Crisis as police cells overcrowded

An officer at Buruburu Police Station serves clients on August 24, 2020. Officers in some counties have been forced to free some suspects on free bond to reduce congestion.

Photo credit: Evans Habil | Nation Media Group

What you need to know:

  • Some capital offenders who are yet to be admitted to GK prison remand because the 14-days’ quarantine period has not lapsed are also held at police stations.
  • In Nyandarua and Laikipia, police say they have been holding suspects in cells for over two weeks now as designated remand centres that serve the region continue to reject them.

Police stations across the country are grappling with congestion in cells as officers are forced to hold suspects who fail to raise bond, and should be on remand.

Ordinarily, suspects who have been arraigned are supposed to be held in prison, but the protocols that require all suspects to obtain Covid-19 certificate before they are taken to remand has compelled police stations to hold them for longer.

Selling chang’aa

This complicates police operations especially where swoops to address insecurity are necessary.

Some suspects interviewed by the Nation said they cannot afford the amount required for Covid-19 test, and that they will stay in the police cells until the government offers a solution or their jail terms are over.

In Maragua Police Station, Wairegi Ceki, who was arrested while selling chang’aa in April, was arraigned in Kigumo court, where he was fined Sh10,000 or serve three months in jail.

“I failed to raise the cash. I was taken to Murang’a prison to start serving my term, but the authorities said they had no space for new inmates,” he said.

Ceki was returned to Maragua Police Station, he says.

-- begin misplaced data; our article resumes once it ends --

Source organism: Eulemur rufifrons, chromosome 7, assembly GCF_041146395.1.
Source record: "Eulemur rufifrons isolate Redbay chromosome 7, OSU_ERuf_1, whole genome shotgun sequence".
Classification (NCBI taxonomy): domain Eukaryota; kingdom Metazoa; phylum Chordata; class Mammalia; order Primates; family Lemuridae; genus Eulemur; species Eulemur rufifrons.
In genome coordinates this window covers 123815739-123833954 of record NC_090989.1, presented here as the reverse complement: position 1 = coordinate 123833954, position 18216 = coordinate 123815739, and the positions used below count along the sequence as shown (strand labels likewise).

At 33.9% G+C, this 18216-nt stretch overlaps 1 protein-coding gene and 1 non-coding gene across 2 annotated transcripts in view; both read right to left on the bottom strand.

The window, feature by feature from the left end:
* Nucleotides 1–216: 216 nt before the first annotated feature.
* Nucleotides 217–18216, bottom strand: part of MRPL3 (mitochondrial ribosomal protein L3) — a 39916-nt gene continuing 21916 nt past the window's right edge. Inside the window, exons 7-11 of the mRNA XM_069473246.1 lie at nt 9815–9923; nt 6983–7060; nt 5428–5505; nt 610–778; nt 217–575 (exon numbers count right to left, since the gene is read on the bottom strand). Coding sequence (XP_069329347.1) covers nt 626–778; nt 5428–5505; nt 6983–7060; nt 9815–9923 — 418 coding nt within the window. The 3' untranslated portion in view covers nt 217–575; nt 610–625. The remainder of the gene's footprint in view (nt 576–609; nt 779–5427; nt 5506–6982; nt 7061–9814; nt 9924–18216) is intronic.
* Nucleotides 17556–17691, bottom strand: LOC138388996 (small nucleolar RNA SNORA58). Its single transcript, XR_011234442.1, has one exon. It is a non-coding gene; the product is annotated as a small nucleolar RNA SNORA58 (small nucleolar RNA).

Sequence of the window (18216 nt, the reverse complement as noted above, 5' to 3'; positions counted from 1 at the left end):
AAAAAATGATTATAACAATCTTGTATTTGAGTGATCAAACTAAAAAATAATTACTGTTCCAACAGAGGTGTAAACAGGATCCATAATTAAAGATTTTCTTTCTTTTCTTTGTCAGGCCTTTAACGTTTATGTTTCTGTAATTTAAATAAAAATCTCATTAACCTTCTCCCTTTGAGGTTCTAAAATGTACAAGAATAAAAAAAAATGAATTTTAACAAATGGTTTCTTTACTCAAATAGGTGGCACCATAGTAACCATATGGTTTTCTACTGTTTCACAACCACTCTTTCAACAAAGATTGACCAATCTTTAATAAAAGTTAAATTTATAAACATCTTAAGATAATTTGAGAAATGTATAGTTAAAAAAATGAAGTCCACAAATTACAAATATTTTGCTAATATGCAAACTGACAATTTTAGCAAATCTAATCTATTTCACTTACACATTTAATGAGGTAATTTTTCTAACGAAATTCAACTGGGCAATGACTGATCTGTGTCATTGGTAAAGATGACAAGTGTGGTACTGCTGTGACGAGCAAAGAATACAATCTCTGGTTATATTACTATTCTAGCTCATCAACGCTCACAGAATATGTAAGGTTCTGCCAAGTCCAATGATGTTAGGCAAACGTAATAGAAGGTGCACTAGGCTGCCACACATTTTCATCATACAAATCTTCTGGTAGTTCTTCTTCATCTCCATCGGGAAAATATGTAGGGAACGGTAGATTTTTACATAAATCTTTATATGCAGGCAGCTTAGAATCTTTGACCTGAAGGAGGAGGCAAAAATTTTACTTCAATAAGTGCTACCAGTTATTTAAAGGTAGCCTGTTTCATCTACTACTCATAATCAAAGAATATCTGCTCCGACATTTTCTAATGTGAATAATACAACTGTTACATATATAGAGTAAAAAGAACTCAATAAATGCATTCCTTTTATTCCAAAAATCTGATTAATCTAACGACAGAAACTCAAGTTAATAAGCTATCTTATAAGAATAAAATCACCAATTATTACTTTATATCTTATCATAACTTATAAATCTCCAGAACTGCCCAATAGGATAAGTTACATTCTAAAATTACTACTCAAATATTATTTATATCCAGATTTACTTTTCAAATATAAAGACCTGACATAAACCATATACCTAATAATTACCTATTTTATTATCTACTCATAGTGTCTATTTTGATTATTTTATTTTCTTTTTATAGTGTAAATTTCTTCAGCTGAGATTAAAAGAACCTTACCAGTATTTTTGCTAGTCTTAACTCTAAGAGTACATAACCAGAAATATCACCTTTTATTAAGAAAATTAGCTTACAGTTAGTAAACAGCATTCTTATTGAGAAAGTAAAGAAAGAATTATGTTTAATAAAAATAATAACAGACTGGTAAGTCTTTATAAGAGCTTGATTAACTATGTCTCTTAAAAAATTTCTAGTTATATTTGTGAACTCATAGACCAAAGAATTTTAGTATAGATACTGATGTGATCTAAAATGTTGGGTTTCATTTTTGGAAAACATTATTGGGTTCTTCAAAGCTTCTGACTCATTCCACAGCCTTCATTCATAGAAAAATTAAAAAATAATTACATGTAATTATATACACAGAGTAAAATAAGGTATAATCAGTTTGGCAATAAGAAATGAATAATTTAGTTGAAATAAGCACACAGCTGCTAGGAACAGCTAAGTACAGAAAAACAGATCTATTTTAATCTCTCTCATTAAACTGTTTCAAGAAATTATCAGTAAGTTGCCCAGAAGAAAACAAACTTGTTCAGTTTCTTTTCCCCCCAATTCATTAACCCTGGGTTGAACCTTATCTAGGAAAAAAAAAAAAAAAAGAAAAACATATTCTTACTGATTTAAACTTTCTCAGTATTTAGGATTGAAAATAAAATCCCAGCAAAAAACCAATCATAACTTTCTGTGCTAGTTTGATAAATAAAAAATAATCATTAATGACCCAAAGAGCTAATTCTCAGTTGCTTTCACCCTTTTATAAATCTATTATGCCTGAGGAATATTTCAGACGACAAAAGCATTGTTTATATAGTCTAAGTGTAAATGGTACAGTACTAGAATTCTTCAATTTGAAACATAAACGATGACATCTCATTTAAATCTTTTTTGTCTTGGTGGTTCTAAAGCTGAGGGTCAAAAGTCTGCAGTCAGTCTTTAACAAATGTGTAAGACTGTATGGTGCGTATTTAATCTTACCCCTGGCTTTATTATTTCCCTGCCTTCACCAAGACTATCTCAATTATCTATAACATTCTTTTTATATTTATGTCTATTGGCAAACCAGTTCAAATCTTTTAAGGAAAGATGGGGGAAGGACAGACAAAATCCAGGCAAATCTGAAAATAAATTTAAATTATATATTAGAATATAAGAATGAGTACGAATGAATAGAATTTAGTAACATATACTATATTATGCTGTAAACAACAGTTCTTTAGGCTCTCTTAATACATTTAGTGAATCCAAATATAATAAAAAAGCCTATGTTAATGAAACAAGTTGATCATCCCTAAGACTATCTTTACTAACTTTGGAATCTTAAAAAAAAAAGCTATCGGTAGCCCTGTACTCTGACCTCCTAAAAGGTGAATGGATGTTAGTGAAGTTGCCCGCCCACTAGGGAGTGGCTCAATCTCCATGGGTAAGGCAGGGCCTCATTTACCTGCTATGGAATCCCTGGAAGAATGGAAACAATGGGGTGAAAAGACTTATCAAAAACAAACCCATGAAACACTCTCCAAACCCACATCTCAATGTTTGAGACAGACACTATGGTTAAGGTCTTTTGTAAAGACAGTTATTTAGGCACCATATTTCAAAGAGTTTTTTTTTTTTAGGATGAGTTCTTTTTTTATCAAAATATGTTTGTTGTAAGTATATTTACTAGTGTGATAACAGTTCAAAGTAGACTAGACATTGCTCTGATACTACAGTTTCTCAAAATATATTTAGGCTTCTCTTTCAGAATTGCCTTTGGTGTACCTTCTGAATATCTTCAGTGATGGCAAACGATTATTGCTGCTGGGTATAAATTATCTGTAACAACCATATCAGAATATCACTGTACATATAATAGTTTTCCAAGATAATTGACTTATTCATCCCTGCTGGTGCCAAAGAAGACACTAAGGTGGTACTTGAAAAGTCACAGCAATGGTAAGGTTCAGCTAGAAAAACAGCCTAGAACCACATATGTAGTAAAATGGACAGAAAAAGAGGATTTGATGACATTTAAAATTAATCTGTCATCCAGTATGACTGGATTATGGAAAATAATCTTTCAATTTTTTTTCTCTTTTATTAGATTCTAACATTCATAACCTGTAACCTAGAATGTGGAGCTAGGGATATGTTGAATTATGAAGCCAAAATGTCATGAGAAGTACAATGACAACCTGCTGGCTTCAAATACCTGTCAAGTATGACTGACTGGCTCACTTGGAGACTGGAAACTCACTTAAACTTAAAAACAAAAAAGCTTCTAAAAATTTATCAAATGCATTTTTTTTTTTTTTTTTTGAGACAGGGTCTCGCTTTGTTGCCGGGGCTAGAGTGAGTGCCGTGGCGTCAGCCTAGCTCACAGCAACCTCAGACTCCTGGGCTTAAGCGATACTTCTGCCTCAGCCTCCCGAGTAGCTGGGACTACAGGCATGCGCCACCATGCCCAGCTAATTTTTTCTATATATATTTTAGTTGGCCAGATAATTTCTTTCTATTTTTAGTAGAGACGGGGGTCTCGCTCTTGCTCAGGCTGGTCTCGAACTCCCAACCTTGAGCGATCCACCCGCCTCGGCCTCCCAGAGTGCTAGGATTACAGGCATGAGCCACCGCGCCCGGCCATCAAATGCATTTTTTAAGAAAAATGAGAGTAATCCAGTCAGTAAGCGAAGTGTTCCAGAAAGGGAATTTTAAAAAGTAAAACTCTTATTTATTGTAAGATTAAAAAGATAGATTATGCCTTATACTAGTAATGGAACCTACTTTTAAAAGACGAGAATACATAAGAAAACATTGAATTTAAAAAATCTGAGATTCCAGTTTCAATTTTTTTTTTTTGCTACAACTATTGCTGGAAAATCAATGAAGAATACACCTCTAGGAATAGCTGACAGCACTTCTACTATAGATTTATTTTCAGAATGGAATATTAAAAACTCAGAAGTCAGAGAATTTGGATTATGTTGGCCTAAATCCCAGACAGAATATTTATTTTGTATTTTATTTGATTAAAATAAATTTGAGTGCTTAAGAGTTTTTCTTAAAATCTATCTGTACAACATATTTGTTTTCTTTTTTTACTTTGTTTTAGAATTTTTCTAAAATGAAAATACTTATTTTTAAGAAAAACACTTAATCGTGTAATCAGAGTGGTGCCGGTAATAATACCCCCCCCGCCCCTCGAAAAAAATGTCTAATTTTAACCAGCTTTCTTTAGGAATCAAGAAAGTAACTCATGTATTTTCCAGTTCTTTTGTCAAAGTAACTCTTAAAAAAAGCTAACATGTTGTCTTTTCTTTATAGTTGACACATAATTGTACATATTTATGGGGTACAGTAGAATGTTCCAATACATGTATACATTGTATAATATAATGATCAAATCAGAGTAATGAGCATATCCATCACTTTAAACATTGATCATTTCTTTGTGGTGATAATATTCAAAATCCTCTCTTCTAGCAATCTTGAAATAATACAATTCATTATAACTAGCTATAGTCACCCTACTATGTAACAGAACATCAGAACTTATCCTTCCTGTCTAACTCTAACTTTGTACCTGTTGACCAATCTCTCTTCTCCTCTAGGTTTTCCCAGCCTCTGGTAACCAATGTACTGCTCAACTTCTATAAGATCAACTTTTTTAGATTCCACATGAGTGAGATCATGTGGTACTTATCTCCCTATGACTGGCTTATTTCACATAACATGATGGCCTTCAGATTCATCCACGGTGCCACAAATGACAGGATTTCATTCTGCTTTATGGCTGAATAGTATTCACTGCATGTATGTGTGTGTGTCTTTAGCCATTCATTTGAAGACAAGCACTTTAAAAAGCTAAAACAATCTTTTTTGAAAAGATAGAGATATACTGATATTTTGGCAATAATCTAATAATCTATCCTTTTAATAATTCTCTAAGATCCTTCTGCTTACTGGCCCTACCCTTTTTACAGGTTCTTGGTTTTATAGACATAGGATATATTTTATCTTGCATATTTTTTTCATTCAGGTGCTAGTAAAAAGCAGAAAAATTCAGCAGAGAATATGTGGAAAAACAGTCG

Some capital offenders who are yet to be admitted to GK prison remand because the 14-days’ quarantine period has not lapsed are also held at police stations.

Sub-county police commanders and some ward police commanders (previously known as OCS) in Nakuru, Kakamega, Uasin Gishu, Vihiga, Bungoma, Kisii, Nyandarua, Laikipia and Busia said they have been forced to free some suspects on free bond to reduce crowding in the cells, which are accelerating the spread of the Covid-19.

In Kisumu, Police Commander Ranson Lolmodooni said those arrested with petty offences are taken to court directly.

Nakuru East deputy police Commander Phanton Analo said the number of petty offenders has continued to grow following court operations due to Covid19.  This too is happening in Kwale.

Mr Analo said the release of suspects on free bond has had negative implications on crime management since residents no longer fear arrest.

In Nyandarua and Laikipia, police say they have been holding suspects in cells for over two weeks now as designated remand centres that serve the region continue to reject them.

That getting results for Covid-19 tests is taking  up to a week worsens the situation. Some cells are holding more than three times of their capacity as remandees with no Covid-19 certificates are rejected by remand jails.

Makeshift structures

Cells that should hold only eight inmates as per social distance rules are holding up to 20. At Ol Kalou station, for instance, a cell designed for five suspects currently has 10, while some suspects at Meru Police Station are being held in court corridors.

In West Pokot and Turkana, makeshift structures serve as cells, and in Homa Bay, petty offenders clear bushes around government offices as a strategy by police to control crowding in cells. In Lamu town, Mpeketoni, Witu, and Faza police stations, all inmates must wear masks.

By Waikwa Maina, Joseph Openda, Ian Byron,Steve Njuguna, Macharia Mwangi, Stella Cherono, John Njoroge, Kazungu Kalume, Fadhili Fredrick, Lucy Mkanyika, Titus Ominde, Barnabas Bii, Benson Amadala, Ruth Mbula, Elizabeth Ojina, George Odiwuor, Mwangi Muiruri and Charles Wanyoro

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